- The SEC responded to recent market volatility by imposing on Thursday three trading rules targeting short selling.
- Not to be outdone, Britain's Financial Services Authority mandated a ban on all further short selling in financials and implemented new disclosure requirements.
- Yet, curtailing short selling is at best a regulatory shot in the dark.
- Most frightening is these new rules have come at a rush—and knee-jerk regulatory reactions are often prone to negative, unintended consequences.
The inevitable blame game arising from perceived market failings has doomed short sellers to the chopping block—at least temporarily. In brash fashion, the SEC responded to recent market volatility by imposing on Thursday three trading rules targeting short selling. Most notably, the new rules essentially institute a ban on "naked" short selling and tighten requirements for option market traders. Strict penalties apply for breaching the rules. In addition, the SEC is expanding its push into the trading records of hedge funds, even as various institutions and regulators are pushing for the SEC to take its authority yet further.
Not to be outdone, Britain's Financial Services Authority (FSA) mandated a ban on all further short selling in financials—naked or regular. And in what will likely amount to the death of a small forest in new paperwork, the FSA will soon require daily disclosures of all net short positions that surpass specified levels.
Although the British ban is temporary (expiring January 16, 2009), the recent moves against short selling on both sides of the Atlantic highlight the new fever pitch in today's financial woes. The volatile market reactions to Lehman, AIG, et al, have stunned investors, CEOs, and regulators alike—leaving many scrambling to find the cause. The finger-pointing is in full effect already.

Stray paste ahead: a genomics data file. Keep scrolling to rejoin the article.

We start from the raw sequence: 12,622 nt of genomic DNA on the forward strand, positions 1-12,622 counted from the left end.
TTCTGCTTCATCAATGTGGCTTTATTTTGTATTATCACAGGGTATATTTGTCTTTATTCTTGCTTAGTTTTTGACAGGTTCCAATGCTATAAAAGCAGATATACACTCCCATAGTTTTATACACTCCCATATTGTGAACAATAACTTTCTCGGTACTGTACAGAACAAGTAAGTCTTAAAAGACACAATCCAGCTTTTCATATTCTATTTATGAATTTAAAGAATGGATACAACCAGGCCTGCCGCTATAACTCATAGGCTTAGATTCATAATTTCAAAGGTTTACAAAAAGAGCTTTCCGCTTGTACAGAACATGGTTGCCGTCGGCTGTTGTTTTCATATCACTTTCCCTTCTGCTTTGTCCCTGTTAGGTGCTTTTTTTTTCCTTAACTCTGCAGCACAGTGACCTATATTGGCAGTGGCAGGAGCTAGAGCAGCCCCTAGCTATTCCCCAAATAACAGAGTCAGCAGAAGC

Today, the finger lands on short selling. Yet, curtailing short selling is at best a regulatory shot in the dark. Overwhelmingly, short selling activity is not conspiratorial. It is a legitimate investing technique that aids markets in seeking appropriate prices for assets, among other good. Wiping out the tool likely hurts more legitimate investors than punishes malicious ones.
Particularly concerning is these new rules have come at a rush—and knee-jerk regulatory reactions are often prone to negative, unintended consequences. It's seldom wise to suddenly change rules in the middle of the game. Ultimately, such changes create dislocations causing unexpected parties to get inadvertently penalized. Just ask the big custody banks that do securities lending—some of whose stocks declined more than 50% briefly intraday Thursday only to recover near breakeven by the close.
Overall, we see little benefit from these changes and plenty of potential trouble. Months ago when oil prices persistently marched upwards, regulators accused speculators of manipulating markets. But now, with oil prices down around $100 without speculation regulation, those accusers are largely silent. Perhaps they were just saving their breaths for the short sellers.